Article Information

Ulrike Kistner1

1Department of Philosophy, Faculty of Humanities, University of Pretoria, South Africa

Panel on ‘Contestation and Dissensus’ (14 August 2014) of the ‘Feast of the Clowns’, University of Pretoria, 11–16 August 2014: ‘The clown, the university, the city: (un)shackling liaisons’.

Correspondence to:
Ulrike Kistner


Postal address:
Private Bag X20, Hatfield 0028, Pretoria, South Africa

Received: 02 July 2015
Accepted: 15 Aug. 2015
Published: 16 Nov. 2015

How to cite this article:
Kistner, U., 2015, ‘(Un-)shackling the University in the City’, HTS Teologiese Studies/Theological Studies 71(3), Art. #3101, 14 pages.

Copyright Notice:
© 2015. The Authors. Licensee: AOSIS OpenJournals.

This is an Open Access article distributed under the terms of the Creative Commons Attribution License, which permits unrestricted use, distribution, and reproduction in any medium, provided the original work is properly cited.

(Un-)shackling the University in the City
In This Original Research...
Open Access
The shape, and shaping, of the University in the City
Musing at the City – From behind the walls of the University or, potshots from the studio
The University and ‘The Community’: Giving but not giving back
‘Community enablement’ through ‘community participation’, designing itself away
The corporate City and the corporate University in corporate partnership
Descending from the summit of homelessness
Engaging the University from a space of a-legality
   • Competing interests

This article examines the relation between the University of Pretoria and the City of Tshwane, outlining seven different kinds of relation as they have taken shape historically. The first type relation between the University and the City presented here, establishes correspondences in public architecture at the height of apartheid modernity, between structures marking and shaping political convergences. The second type of relation is premised on the walling in and fencing off of the University from the City; the Metro musings exhibition inaugurating the ‘Capital Cities’ project looks across the divides thus cemented, from within the confines of the University. The third type of relation is that of ‘Community Engagement’ culminating in the annual Mandela Day activities, impelled by ideas on the Developmental State featuring in the National Development Plan. In the fourth type of relation, corporate models of municipal governance find common cause with the corporate management styles of the University, expressed in corporate partnerships combining a ‘University of Excellence’ with ‘the African City of Excellence’. The strategies envisaged for social intervention emerging from this ‘partnership’ form a sixth type of relation between the University and the City. In the process of pitting property and law against poverty and lawlessness, new civic challenges are emerging for transformative constitutionalism and for the University. In both arenas, this article concludes, what is at stake is a seventh type of relation between the University and the City – outside of the ‘legal’-‘illegal’ distinction. For the University, in particular, this would entail a productive idea of ‘dissensus’.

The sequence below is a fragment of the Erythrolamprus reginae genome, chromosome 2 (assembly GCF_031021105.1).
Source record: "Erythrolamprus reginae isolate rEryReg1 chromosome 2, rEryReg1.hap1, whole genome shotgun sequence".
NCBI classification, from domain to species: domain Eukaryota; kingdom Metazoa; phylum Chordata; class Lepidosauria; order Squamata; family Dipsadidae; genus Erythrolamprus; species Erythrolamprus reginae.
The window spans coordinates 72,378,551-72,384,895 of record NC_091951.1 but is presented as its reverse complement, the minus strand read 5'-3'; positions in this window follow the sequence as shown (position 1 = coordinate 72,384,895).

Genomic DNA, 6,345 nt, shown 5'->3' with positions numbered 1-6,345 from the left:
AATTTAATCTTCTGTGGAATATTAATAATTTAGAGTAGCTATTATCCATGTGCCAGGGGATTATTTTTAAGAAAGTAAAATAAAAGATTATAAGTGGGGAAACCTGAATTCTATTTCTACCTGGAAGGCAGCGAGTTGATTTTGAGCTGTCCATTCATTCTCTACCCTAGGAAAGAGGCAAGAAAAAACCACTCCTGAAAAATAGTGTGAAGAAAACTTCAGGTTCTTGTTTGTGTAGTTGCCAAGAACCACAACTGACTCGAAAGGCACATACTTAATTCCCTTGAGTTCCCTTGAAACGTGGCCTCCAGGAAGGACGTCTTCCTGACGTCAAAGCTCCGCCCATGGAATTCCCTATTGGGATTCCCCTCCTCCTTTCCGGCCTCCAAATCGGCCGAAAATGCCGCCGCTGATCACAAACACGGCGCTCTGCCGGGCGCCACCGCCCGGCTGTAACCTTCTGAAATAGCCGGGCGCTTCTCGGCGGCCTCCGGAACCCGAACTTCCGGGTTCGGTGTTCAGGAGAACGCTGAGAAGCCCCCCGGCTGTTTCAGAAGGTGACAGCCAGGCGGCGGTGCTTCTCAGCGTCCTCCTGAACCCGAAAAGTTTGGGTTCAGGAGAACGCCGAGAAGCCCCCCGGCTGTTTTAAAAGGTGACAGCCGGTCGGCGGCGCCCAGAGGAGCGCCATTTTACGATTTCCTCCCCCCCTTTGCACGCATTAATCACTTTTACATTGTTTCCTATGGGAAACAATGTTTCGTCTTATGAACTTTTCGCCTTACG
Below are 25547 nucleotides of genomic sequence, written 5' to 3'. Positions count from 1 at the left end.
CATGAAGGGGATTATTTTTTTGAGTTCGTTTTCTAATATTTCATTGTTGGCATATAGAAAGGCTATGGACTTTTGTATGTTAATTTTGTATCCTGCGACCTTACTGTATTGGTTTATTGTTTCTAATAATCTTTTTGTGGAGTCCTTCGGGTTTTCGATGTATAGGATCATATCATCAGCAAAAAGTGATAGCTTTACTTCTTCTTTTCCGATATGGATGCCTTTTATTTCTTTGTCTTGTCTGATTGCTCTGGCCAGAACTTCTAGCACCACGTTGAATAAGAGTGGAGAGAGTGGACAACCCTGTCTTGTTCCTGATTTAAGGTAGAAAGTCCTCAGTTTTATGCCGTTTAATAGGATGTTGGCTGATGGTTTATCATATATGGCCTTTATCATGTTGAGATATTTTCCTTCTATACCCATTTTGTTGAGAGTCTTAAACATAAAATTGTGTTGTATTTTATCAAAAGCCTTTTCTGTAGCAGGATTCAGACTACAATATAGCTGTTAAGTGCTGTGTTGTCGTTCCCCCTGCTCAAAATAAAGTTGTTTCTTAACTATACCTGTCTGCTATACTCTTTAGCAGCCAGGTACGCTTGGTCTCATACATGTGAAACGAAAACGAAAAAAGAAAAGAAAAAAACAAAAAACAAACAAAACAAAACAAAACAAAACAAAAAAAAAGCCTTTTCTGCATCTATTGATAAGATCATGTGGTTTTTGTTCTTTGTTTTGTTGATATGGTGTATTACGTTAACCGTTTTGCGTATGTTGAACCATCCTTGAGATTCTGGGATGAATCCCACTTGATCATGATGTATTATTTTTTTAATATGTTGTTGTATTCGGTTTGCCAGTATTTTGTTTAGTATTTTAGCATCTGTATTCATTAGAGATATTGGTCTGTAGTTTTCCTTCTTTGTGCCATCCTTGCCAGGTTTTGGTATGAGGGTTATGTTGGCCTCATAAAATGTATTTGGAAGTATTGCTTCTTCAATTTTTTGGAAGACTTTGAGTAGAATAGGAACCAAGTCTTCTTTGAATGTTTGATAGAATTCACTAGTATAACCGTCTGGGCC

The title ‘The University and the City’ is not a remarkably original one. In fact, it has severally been taken.1 We are not the first to think about the relation between the University and the City. Still, I would like to keep this title, as it can accommodate a range of prepositions and prepositional phrases that give a more specific character to the relation between the University and the City, such as ‘The University in, of, above, apart from, extending out to, shaking hands with, divided from, engaging with the City.’ But before outlining the multiplicity of relationships encapsulated in these prepositions – of which I will investigate seven kinds more closely here – I would need to point out that even in Pretoria, there are many who have considered the relationship between ‘the University and the City’. So for the moment, I will relinquish any claim to originality, and consider some of our forerunners’ visions, to then engage with our contemporaries’ perspectives, and finally, to visualise a difference.

The shape, and shaping, of the University in the City

Some of their visions have taken shape in the built environment – which is what I would like to consider as the first kind of relation between the University and the City.

Coming onto campus from the City, we are faced with a sight shown in Figure 1.

FIGURE 1: University of Pretoria – gated entrance on University Road: ‘The doors of learning and culture shall be locked.ʼ

Inside these walls, there’s much continuity in evidence, an unbroken string of a tradition, in which one eeufees – that of the Groot Trek of 1838 marked with the spoor of the oxwagon in 1938 – blends into another – that of 2008, marking the centenary of the founding of the Transvaal University College in 1908 (see Figure 2 and Figure 3).

FIGURE 2: Eeufees blues 1: Wagon tracks of the Groot Trek eeufees, University of Pretoria, 1938, now without wagon.

FIGURE 3: Eeufees blues 2: The University eeufees (1908–2008) eternal flame without the flame – SASOL no longer fuelling it.